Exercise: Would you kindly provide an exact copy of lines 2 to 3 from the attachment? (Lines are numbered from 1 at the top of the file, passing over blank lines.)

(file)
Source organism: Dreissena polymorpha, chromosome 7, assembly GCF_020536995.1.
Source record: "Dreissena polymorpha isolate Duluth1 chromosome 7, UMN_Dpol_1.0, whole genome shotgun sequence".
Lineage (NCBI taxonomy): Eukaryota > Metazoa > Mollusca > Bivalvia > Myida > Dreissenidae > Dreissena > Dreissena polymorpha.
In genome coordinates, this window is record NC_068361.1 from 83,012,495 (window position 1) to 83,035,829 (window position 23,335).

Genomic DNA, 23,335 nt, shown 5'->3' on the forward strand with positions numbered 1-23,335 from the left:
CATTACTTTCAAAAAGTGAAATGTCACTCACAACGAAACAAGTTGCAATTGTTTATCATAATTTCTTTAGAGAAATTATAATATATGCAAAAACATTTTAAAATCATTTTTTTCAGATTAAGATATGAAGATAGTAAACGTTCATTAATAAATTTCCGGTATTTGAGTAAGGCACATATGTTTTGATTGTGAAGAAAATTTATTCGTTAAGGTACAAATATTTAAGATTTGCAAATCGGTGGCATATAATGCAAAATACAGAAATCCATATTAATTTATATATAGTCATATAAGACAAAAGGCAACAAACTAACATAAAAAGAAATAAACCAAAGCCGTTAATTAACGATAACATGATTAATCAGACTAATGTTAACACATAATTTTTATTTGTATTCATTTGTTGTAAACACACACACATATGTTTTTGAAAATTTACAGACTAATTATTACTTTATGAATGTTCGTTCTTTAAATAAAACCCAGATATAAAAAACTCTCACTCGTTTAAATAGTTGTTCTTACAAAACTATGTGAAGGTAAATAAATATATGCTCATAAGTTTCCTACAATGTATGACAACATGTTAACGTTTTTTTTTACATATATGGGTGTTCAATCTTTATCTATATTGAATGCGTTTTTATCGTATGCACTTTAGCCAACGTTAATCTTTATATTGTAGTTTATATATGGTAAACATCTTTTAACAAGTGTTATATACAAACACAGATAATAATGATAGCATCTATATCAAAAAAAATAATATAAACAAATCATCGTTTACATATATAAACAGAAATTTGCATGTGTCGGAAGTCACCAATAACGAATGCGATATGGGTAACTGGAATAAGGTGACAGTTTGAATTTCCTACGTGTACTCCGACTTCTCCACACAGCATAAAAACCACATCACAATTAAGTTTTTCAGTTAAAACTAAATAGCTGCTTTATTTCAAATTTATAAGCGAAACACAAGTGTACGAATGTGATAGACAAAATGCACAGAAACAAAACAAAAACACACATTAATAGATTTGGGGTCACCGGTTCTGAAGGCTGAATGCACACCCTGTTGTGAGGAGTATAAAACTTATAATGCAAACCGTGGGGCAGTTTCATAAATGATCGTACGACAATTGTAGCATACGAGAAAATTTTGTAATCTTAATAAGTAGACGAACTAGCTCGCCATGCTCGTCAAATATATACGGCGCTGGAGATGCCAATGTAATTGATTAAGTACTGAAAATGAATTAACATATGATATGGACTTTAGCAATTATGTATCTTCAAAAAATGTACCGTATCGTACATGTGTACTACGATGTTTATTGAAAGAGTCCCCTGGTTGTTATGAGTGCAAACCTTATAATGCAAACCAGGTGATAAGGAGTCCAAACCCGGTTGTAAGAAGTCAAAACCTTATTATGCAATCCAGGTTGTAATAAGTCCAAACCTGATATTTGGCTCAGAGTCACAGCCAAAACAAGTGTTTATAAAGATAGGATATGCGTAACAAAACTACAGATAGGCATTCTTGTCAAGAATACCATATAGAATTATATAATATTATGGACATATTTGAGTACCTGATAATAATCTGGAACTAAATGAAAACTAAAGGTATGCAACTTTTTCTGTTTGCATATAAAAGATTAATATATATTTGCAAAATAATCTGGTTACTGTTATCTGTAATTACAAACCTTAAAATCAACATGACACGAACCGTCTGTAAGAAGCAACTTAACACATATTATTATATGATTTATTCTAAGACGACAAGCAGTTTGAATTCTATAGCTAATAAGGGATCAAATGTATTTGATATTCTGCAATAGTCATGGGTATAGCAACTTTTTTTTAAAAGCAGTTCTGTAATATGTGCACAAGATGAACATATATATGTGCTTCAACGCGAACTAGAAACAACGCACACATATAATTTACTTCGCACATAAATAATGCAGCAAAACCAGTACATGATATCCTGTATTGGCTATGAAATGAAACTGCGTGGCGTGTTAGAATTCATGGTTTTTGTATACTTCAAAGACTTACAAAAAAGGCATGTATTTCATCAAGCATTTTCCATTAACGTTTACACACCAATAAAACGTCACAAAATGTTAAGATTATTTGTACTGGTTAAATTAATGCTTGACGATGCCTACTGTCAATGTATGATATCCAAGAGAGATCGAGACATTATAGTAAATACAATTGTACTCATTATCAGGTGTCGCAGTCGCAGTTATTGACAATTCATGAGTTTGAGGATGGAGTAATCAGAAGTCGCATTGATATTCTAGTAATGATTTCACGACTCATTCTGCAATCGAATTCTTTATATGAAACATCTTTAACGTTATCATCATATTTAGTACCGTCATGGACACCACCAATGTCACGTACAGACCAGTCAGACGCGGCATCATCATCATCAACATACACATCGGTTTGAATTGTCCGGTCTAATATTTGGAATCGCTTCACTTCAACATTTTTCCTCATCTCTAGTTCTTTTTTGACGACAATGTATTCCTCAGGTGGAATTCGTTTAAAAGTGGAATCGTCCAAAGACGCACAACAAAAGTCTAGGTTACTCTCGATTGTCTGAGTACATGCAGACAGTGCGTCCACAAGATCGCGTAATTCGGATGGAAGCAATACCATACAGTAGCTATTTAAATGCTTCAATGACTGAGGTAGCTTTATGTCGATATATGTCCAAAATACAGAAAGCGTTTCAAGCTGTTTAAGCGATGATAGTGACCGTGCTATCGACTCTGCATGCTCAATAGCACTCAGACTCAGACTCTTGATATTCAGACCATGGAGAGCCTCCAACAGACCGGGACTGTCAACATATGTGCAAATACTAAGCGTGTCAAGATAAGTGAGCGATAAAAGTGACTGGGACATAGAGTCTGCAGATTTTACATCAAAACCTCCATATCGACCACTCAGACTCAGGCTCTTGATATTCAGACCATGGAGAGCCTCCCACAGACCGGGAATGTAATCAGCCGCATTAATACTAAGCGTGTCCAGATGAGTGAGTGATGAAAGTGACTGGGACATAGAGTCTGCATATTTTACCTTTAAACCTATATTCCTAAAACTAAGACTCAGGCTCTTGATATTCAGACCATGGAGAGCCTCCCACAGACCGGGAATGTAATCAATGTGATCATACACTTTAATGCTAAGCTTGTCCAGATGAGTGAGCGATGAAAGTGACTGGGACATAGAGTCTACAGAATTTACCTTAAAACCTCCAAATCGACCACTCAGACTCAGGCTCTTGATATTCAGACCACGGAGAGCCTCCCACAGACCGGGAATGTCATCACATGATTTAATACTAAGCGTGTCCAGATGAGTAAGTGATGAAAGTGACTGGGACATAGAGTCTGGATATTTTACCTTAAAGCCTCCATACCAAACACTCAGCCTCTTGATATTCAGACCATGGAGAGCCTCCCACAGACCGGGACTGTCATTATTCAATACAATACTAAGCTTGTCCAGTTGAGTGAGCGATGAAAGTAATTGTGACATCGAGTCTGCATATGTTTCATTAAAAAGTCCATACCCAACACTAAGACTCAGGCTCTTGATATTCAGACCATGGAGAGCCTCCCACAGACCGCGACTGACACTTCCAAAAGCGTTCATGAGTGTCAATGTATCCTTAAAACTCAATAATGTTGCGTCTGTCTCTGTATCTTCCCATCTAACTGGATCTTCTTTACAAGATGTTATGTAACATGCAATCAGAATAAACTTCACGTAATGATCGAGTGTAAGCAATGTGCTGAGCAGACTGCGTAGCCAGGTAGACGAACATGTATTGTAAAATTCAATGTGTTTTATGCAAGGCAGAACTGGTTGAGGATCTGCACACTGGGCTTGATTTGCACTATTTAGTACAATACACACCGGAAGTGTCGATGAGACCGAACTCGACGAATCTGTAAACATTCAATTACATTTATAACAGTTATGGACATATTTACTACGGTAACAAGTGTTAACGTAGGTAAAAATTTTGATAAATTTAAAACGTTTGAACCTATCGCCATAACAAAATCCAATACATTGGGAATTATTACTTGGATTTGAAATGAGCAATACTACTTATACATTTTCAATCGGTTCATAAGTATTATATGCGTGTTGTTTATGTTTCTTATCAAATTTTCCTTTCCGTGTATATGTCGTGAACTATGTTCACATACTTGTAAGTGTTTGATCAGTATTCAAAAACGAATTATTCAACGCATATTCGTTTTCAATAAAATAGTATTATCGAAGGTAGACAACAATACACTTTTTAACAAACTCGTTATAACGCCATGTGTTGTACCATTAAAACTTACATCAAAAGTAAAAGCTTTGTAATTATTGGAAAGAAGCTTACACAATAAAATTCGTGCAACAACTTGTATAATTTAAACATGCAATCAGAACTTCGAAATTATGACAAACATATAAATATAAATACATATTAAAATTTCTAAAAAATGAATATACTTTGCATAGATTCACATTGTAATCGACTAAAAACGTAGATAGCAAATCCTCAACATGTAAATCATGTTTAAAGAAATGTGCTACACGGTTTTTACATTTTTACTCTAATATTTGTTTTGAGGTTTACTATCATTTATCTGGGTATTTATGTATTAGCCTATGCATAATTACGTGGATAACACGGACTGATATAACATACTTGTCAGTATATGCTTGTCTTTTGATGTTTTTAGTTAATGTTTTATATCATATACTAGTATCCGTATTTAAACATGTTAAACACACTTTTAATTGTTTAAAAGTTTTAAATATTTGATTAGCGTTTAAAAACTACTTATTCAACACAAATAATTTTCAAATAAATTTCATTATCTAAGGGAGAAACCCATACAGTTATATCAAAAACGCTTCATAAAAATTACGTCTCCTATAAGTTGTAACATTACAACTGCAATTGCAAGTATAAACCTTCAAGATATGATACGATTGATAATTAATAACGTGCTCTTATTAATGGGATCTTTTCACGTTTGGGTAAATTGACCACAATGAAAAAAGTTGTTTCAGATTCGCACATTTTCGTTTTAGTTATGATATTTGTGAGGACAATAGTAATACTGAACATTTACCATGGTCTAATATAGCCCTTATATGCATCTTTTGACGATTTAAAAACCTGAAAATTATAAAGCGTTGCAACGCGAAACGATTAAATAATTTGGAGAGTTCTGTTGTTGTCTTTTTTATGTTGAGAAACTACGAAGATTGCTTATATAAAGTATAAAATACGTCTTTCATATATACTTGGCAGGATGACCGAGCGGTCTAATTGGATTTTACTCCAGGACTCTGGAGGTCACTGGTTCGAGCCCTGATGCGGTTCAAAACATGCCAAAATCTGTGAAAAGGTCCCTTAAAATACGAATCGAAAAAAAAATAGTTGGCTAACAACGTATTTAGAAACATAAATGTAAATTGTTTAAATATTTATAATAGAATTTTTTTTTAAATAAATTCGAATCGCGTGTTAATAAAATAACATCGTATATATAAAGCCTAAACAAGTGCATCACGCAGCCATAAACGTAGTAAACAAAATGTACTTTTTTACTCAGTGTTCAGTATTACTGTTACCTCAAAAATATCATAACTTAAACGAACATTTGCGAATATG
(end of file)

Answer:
Source record: "Dreissena polymorpha isolate Duluth1 chromosome 7, UMN_Dpol_1.0, whole genome shotgun sequence".
Lineage (NCBI taxonomy): Eukaryota > Metazoa > Mollusca > Bivalvia > Myida > Dreissenidae > Dreissena > Dreissena polymorpha.